Friday, November 28, 2008

Tailwind

I took some pictures on the way south, although as usual the instrument shots didn't work out well. I'll leave it as an exercise for you to calculate how much tailwind I had.

It's the sort of thing you can do in flight to keep your mind awake.

14 comments:

brian said...

75ish?

dpierce said...

64 knots? Is the blue bug in your airspeed indicator your approach speed?

Aviatrix said...

The blue line is not a bug, but rather a line painted on the airspeed indicator showing the single engine best rate of climb speed. I fly an approach at 110 to 120 kts.

Emil said...

23ish... but thats just using a rule of thumb from low altitude flying... for every 1000 feet above sea level your TAS is about 5 knots faster than IAS.

david said...

Assuming you're at 9,000 ft indicated with a standard atmosphere, and that CAS is the same as IAS:

IAS: 149 kt
TAS: 171 kt
GS: 223 kt

So let's say a 52 kt tailwind component (or "about 50 kt", given the approximations in my calculations).

Ramiel said...

58kts
tried reading TAS correction on ASI assuming you turned the correct temperature at your altitude.

Dave said...

Thought the blue line was the minimum safe single engine speed, below which you'd roll in the direction of the dead engine?

Sarah said...

I think the red line at the bottom of the green arc is Vmc.

Tailwinds are never as good as the headwinds are bad.

As nerdy mathematical aside, I used to think you'd make up time going downwind on a roundtrip you lost going upwind. Turns out not to be the case, especially if your airspeed is close to windspeed, too often the case for me.

If V = airspeed, W = windspeed component on course, Td = Time downwind, Tu = Time upwind, and k = V/W, the fraction wind is of airspeed...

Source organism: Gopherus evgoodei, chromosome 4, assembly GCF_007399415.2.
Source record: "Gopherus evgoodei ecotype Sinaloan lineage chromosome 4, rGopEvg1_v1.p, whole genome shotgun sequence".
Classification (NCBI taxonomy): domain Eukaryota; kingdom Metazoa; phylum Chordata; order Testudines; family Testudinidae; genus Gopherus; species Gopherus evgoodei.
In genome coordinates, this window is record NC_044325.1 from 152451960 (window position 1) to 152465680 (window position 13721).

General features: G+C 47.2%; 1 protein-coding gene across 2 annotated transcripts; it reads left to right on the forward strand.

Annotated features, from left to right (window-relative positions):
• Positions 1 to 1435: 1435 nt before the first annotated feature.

Td/Tu = (1-1/k) / (1+1/k)

k=1 (V=W) = 0 you never get upwind
k=2 Td/Tu = 0.333
k=3, Td/Tu = 0.5, about the case here.

Sarah said...

More to the point about elapsed round-trip time above, still assuming k=W/V and a round-trip with wind W and airspeed V...

total time = 2D/V * 1 / (1+1/k)*(1-1/k)

so again if k=1 you never get there,
k=2 1.33 times calm-wind time
k=3 1.25
k=4 1.07

... I need to get out more.

I know, no one cares, but I thought it was interesting.

Aviatrix said...

Ha ha ha, keep 'em coming, even you Sarah.

I haven't written the follow up post to this yet and it will probably be a week before I have the time, but I'll come back to it.

Yes, red is Vmc, blue is Vyse, and no, the ASI calculator is not set.

Anonymous said...

Sarah, of course someone cares.
Your point has even been proved experimentally for cyclists!

Darkside

Flying Europe said...

Nice task. Really enjoy reading your blog!!!

Using a quick, probably not to exact "in-head" formula I came up with 50kts, assuming ISA conditions.

110-120kts seems fast, are those your final approach speeds?

Keep on blogging,

FE

Sarah said...

Reading on a dark & snowy day, about a/c instruments. Maybe you all know this, but I just found out.

The Laser Ring 'Gyro' ( w/no moving parts) works on the same principle as the upwind/downwind round-trip elapsed time blather I went on about. By measuring elapsed time "stretch" in laser beams bouncing opposite directions in a ring - or triangle, usually, you can detect rotation about that ring axis. With two .. voila

Cool.

Emil said...

Ok, I think my earlier ROT must have been based on a specific a/s... Anyway, crossing the North Atlantic earlier this week I saw 150 kt tailwind... made for a bumpy ride but at least it was a quick crossing!